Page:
As opposed to LACIE 1.0, which is a public exchange, LACIE 2.0 is a private exchange, which gives users more customization options. LACIE 2.0 can extract data out of electronic medical records (EMRs), including both discrete and textual data. And that gives participating users more flexibility when it comes to analyzing that data.
“What sets LACIE 2.0 apart is that we can get data out of EMRs that sometimes even the EMR vendors have trouble getting data out of because they’re focused on discrete data, rather than textual data,” Dittemore says. “By being able to go in and extract that data from the source of truth, we can either leave it in its raw state or we can put it in a certain format for a specific analytical engine.”
One of the secrets to LACIE’s success is its implementation. Each participating organization agrees to have a virtual connection placed in its data warehouse, which allows for extraction, as compared to pushing out data to the exchange. And as a result, participants have full control over their VPN connection.
“We’re like the railroad switch operator,” Dittemore says. “We align the tracks to information gets to the right place.”
This focus on comprehensive data collection for more sophisticated analysis makes LACIE 2.0 a better option for monitoring trends and identifying gaps in care, rather than direct patient care. For example, a provider might notice a higher incidence of colon cancer in a particular area. Using LACIE 2.0, providers could identify applicable patients and create a registry to check for commonalities like environmental factors, medications, socio-economic factors, etc. Then, using that information, providers could identify patients with a higher likelihood of developing colon cancer and help them implement preventative treatments and lifestyle changes.
That sort of proactive identification is how the Kansas Heart and Stroke Collaborative is using LACIE 2.0. During a presentation by KHSC executive director Dr. Robert Moser at a Kansas City Digital Drive Health Innovation Team meeting, Dr. Moser noted that KHSC needed help extracting tremendous amounts of data and was struggling to find a vendor or partner to help.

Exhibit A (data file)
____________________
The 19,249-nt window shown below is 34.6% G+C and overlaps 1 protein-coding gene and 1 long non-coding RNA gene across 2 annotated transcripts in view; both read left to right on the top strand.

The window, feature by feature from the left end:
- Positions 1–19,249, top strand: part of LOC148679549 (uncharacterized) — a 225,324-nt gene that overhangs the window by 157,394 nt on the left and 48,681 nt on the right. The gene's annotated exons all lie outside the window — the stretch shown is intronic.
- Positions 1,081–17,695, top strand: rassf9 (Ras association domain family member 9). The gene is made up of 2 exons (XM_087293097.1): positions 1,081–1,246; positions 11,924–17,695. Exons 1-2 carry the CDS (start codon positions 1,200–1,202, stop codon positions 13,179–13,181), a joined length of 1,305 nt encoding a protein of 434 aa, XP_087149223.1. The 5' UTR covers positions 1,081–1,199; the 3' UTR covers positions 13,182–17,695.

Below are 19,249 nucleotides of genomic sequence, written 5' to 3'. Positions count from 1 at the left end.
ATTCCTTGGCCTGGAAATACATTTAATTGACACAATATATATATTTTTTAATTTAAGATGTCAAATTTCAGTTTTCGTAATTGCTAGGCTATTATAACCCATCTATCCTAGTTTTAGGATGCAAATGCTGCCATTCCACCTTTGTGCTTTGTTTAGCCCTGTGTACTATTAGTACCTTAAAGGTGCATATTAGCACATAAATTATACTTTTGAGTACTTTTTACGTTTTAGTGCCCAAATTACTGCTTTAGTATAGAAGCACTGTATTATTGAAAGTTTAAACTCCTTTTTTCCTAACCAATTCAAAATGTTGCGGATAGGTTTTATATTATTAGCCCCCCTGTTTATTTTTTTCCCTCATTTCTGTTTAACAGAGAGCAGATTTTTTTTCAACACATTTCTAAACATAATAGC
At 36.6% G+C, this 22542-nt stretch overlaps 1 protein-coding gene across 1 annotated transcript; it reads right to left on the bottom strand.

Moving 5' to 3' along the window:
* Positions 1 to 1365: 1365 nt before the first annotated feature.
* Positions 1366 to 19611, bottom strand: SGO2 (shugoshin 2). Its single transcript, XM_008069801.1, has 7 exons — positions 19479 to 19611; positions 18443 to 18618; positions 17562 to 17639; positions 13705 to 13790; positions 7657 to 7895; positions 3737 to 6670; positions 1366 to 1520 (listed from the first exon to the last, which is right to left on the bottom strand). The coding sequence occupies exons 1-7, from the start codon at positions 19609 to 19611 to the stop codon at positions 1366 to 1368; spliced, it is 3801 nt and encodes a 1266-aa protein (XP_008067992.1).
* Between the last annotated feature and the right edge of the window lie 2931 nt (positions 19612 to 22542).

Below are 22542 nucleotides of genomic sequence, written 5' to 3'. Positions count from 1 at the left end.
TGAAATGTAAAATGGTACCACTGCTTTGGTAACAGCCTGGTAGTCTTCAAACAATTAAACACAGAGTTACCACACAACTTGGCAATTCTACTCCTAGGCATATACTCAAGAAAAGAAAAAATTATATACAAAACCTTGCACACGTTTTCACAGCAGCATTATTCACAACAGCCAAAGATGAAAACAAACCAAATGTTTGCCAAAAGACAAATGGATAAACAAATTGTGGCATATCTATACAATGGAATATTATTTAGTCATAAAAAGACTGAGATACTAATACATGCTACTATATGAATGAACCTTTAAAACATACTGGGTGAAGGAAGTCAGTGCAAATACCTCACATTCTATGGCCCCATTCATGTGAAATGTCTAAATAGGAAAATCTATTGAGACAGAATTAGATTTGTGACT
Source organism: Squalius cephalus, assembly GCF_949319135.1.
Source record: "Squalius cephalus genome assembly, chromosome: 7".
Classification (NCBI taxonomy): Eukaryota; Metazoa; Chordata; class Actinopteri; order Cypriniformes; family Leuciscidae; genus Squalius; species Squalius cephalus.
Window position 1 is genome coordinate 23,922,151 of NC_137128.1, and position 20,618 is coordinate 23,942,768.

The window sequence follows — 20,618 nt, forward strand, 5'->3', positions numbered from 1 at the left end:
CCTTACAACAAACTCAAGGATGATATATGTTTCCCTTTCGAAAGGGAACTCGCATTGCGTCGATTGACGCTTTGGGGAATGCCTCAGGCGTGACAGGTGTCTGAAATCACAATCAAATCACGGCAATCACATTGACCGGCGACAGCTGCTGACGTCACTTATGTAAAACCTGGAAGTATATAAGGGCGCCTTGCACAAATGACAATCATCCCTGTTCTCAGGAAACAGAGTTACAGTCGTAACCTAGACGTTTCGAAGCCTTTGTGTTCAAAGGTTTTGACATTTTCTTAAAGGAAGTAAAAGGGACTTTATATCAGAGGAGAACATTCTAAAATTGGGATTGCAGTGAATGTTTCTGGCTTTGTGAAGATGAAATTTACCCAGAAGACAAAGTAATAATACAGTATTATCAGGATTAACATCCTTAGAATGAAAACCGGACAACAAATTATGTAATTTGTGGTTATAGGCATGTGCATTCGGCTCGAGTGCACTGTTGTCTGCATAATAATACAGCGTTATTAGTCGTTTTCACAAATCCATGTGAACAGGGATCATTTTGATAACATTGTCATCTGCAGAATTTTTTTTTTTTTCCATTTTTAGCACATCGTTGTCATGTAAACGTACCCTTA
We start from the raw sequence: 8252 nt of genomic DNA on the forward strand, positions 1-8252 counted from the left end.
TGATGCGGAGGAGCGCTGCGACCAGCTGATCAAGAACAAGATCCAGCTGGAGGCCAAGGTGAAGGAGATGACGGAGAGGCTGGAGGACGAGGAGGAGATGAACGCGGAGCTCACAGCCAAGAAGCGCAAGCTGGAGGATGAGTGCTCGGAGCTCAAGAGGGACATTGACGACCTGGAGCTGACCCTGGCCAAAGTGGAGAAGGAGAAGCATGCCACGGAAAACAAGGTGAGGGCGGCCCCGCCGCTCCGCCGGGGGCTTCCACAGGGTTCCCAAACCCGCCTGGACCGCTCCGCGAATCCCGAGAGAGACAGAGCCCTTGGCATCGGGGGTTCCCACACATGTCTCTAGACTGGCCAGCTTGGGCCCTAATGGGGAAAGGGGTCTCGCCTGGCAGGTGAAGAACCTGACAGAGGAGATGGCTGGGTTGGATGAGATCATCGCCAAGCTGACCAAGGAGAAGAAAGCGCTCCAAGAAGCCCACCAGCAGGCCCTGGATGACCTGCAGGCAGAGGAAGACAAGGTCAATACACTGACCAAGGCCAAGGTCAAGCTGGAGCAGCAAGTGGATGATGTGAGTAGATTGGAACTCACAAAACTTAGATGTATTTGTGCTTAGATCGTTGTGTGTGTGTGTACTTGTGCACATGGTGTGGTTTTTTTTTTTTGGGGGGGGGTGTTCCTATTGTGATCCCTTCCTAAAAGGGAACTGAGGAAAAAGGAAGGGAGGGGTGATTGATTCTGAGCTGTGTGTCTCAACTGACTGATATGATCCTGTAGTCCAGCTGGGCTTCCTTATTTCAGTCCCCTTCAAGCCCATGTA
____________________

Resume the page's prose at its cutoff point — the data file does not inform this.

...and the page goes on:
Thankfully, Dittemore was also at the meeting—and afterward, seized an opportunity to share more about LACIE 2.0 with Dr. Moser. Now, as a LACIE 2.0 participant, the Kansas Heart and Stroke Collaborative can gather and analyze data to help them identify patients at risk for heart problems and/or strokes as indicated by various lab values, tobacco usage, social history and other factors. Once those patients are identified, Kansas Heart and Stroke Collaborative providers can intervene before an event occurs and reduce its likelihood.
“Talk about company-changing events—that Health Innovation Team meeting was a company- and life-changing event,” Dittemore says. “To be able to get that time with Dr. Moser and share with him what we were wanting to do and what we could do made such a big difference for LACIE 2.0.”
The Next Chapter
What’s next for LACIE 1.0 and 2.0? Dittemore says they’ll continue to focus on the greater Kansas City area and Kansas, and are also interested in working with more participants throughout the state of Missouri. The area is served by two additional health information exchanges: Missouri Health Connection and Kansas Health Information Network (KHIN).
Maintaining a more regional focus on prospective participants is driven largely by Health Metrics Systems, the technology vendor for LACIE 2.0.
“They really want to drive this type of work in the Midwest,” Dittemore says. “They’re based in Palo Alto but found after repeated visits to Kansas City that the city (and the Midwest) are more collaborative. There’s a degree of healthy competition, but there’s also a greater willingness to be collaborative for the overall good of the patient.”